Silver coloured mocha pot on a blue wooden table with coffee beans and coffee spread around.
Food - Drink
Why Percolator Coffee Tastes Different From Other Brewing Methods
The percolator was once America's go-to coffee brewing pot, but has been eclipsed by more modern brewing methods like drip coffee. However, those who have held onto their percolators or who are interested in this classic brewer know that the coffee brewed using this appliance tastes different from java brewed in any other way.
Percolators are made up of a perforated canister attached to a long straw. The canister is filled with coffee grounds, the lower chamber of the percolator is filled with water, then the cover goes on and the percolator is set over heat; as the water gets very hot, it's forced up through the straw and into the canister containing the coffee grounds.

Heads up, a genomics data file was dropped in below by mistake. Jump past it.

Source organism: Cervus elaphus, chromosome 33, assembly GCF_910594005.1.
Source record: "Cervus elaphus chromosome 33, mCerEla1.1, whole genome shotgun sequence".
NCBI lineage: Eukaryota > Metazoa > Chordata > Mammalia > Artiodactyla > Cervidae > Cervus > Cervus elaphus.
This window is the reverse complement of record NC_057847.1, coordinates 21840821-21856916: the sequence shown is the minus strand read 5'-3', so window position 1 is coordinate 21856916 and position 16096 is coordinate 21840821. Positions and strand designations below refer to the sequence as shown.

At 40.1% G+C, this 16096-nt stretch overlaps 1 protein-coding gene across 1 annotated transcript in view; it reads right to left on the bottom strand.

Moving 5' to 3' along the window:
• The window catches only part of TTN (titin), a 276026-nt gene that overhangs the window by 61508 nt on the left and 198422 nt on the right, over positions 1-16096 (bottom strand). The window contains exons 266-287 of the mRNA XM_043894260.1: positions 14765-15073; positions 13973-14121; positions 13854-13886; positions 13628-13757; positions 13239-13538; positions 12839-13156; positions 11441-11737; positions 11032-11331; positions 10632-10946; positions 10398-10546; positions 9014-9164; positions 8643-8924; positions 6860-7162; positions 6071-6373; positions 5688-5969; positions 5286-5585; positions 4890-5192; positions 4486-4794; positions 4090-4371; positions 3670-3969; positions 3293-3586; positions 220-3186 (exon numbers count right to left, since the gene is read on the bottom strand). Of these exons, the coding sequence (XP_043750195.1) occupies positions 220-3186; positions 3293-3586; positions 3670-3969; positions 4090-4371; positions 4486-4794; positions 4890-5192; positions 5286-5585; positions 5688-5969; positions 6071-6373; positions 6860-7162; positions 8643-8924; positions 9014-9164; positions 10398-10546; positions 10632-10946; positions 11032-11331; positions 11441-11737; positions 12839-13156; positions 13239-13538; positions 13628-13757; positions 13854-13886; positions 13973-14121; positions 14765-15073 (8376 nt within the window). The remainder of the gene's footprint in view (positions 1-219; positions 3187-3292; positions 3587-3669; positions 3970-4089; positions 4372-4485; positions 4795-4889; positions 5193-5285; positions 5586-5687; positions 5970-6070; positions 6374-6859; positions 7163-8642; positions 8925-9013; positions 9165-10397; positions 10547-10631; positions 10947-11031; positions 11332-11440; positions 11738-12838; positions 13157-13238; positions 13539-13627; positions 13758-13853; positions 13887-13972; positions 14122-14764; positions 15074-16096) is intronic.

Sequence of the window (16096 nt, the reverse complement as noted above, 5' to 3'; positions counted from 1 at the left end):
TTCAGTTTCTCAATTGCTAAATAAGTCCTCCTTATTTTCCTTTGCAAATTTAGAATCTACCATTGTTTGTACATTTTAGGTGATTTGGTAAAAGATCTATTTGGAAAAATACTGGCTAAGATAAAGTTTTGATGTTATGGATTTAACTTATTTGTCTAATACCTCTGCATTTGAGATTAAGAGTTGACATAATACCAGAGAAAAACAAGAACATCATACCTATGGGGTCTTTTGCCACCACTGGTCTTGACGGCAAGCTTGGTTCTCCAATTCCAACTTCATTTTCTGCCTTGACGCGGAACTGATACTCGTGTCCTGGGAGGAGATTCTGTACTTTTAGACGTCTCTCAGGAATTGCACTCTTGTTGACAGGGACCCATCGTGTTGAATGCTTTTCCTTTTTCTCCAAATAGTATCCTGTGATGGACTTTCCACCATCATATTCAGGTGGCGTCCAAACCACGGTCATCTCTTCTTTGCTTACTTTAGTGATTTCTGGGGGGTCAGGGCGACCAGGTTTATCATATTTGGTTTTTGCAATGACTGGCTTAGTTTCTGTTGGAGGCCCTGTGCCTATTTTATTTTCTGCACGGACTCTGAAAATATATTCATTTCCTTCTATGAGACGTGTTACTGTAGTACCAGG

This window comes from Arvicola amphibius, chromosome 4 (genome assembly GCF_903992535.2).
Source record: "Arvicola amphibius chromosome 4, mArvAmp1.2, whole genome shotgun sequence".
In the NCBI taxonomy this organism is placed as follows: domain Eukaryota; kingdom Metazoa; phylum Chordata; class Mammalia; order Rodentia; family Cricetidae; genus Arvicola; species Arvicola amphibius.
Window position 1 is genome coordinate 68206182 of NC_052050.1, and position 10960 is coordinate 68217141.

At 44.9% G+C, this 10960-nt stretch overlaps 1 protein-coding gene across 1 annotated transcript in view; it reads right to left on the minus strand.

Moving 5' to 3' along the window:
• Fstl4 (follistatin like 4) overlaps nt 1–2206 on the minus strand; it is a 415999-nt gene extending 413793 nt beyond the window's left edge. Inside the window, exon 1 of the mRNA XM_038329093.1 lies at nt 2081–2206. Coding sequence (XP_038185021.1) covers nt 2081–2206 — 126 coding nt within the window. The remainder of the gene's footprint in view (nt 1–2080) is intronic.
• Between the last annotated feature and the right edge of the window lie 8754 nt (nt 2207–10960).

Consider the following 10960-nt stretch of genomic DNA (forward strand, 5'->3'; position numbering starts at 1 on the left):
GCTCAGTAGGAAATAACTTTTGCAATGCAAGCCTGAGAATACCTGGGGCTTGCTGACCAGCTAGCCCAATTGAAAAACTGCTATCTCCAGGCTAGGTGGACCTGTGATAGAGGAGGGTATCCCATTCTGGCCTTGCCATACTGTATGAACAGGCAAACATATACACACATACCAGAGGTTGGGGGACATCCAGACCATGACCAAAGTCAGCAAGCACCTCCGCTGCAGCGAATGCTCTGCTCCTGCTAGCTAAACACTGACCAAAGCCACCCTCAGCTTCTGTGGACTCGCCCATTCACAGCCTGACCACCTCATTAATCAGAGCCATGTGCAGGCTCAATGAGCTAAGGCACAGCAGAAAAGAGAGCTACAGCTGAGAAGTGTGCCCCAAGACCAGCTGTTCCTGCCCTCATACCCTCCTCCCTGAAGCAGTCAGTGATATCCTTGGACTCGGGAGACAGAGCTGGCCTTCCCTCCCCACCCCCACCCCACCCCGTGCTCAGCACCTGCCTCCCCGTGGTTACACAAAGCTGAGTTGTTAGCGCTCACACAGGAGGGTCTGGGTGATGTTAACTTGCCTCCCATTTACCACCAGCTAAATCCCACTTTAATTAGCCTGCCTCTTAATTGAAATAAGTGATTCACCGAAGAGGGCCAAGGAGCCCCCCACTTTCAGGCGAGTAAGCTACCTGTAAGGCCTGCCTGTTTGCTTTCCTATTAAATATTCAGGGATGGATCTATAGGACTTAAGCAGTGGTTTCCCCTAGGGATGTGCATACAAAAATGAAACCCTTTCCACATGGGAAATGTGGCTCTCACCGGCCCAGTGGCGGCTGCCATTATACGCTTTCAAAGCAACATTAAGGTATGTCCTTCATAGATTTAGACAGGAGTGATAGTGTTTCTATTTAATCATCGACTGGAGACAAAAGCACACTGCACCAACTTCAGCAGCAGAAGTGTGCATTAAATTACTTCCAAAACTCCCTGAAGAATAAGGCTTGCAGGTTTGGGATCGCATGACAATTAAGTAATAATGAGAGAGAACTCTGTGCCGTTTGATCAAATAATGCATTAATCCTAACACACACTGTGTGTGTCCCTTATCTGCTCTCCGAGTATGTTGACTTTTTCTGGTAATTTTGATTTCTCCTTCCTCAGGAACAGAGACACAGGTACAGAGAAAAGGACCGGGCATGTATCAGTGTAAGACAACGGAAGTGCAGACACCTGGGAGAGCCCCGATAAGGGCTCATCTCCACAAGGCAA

The coffee cycles through the grounds until it reaches the desired strength, and since the heat of a percolator is much higher than that of a drip machine, a fuller flavor is extracted from the beans, making for a strong, well-rounded cup of coffee. The one pitfall is that you need to pay attention so your coffee doesn't wind up over-extracted.